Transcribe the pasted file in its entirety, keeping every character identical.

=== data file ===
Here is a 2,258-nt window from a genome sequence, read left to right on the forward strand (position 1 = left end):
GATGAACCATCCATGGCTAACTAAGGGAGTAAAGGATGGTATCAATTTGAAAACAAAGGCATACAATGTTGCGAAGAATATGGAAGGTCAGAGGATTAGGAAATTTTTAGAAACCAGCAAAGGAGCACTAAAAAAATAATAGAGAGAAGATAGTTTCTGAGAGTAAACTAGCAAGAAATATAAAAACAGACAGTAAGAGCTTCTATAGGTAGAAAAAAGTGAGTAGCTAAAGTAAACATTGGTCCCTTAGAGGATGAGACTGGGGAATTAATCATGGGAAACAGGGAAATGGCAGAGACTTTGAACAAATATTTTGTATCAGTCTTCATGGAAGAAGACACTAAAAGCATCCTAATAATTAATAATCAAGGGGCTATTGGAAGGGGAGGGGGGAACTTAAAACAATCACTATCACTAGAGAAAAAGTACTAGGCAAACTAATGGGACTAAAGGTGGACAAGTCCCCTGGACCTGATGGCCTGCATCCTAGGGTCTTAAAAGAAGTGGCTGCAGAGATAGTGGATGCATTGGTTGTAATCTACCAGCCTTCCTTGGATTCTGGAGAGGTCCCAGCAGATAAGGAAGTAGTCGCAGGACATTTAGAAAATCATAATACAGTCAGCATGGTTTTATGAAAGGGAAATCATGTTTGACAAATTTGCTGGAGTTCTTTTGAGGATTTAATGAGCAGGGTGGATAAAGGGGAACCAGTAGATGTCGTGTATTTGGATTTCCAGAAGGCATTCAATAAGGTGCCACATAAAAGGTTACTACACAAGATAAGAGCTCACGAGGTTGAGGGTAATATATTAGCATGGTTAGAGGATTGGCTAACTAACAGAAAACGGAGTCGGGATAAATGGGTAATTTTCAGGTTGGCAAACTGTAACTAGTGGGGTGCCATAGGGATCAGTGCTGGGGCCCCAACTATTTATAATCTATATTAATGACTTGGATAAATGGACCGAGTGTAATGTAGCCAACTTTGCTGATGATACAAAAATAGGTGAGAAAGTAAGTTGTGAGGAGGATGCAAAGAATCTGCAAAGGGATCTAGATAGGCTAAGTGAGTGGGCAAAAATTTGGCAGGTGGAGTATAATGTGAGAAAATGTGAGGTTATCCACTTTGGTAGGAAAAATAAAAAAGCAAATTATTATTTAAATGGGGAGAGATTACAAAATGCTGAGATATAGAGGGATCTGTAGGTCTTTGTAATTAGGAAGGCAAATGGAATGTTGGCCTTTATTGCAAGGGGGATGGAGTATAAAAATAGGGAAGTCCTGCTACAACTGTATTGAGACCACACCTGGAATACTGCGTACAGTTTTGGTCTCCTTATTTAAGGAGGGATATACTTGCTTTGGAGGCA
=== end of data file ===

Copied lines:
Here is a 2,258-nt window from a genome sequence, read left to right on the forward strand (position 1 = left end):
GATGAACCATCCATGGCTAACTAAGGGAGTAAAGGATGGTATCAATTTGAAAACAAAGGCATACAATGTTGCGAAGAATATGGAAGGTCAGAGGATTAGGAAATTTTTAGAAACCAGCAAAGGAGCACTAAAAAAATAATAGAGAGAAGATAGTTTCTGAGAGTAAACTAGCAAGAAATATAAAAACAGACAGTAAGAGCTTCTATAGGTAGAAAAAAGTGAGTAGCTAAAGTAAACATTGGTCCCTTAGAGGATGAGACTGGGGAATTAATCATGGGAAACAGGGAAATGGCAGAGACTTTGAACAAATATTTTGTATCAGTCTTCATGGAAGAAGACACTAAAAGCATCCTAATAATTAATAATCAAGGGGCTATTGGAAGGGGAGGGGGGAACTTAAAACAATCACTATCACTAGAGAAAAAGTACTAGGCAAACTAATGGGACTAAAGGTGGACAAGTCCCCTGGACCTGATGGCCTGCATCCTAGGGTCTTAAAAGAAGTGGCTGCAGAGATAGTGGATGCATTGGTTGTAATCTACCAGCCTTCCTTGGATTCTGGAGAGGTCCCAGCAGATAAGGAAGTAGTCGCAGGACATTTAGAAAATCATAATACAGTCAGCATGGTTTTATGAAAGGGAAATCATGTTTGACAAATTTGCTGGAGTTCTTTTGAGGATTTAATGAGCAGGGTGGATAAAGGGGAACCAGTAGATGTCGTGTATTTGGATTTCCAGAAGGCATTCAATAAGGTGCCACATAAAAGGTTACTACACAAGATAAGAGCTCACGAGGTTGAGGGTAATATATTAGCATGGTTAGAGGATTGGCTAACTAACAGAAAACGGAGTCGGGATAAATGGGTAATTTTCAGGTTGGCAAACTGTAACTAGTGGGGTGCCATAGGGATCAGTGCTGGGGCCCCAACTATTTATAATCTATATTAATGACTTGGATAAATGGACCGAGTGTAATGTAGCCAACTTTGCTGATGATACAAAAATAGGTGAGAAAGTAAGTTGTGAGGAGGATGCAAAGAATCTGCAAAGGGATCTAGATAGGCTAAGTGAGTGGGCAAAAATTTGGCAGGTGGAGTATAATGTGAGAAAATGTGAGGTTATCCACTTTGGTAGGAAAAATAAAAAAGCAAATTATTATTTAAATGGGGAGAGATTACAAAATGCTGAGATATAGAGGGATCTGTAGGTCTTTGTAATTAGGAAGGCAAATGGAATGTTGGCCTTTATTGCAAGGGGGATGGAGTATAAAAATAGGGAAGTCCTGCTACAACTGTATTGAGACCACACCTGGAATACTGCGTACAGTTTTGGTCTCCTTATTTAAGGAGGGATATACTTGCTTTGGAGGCA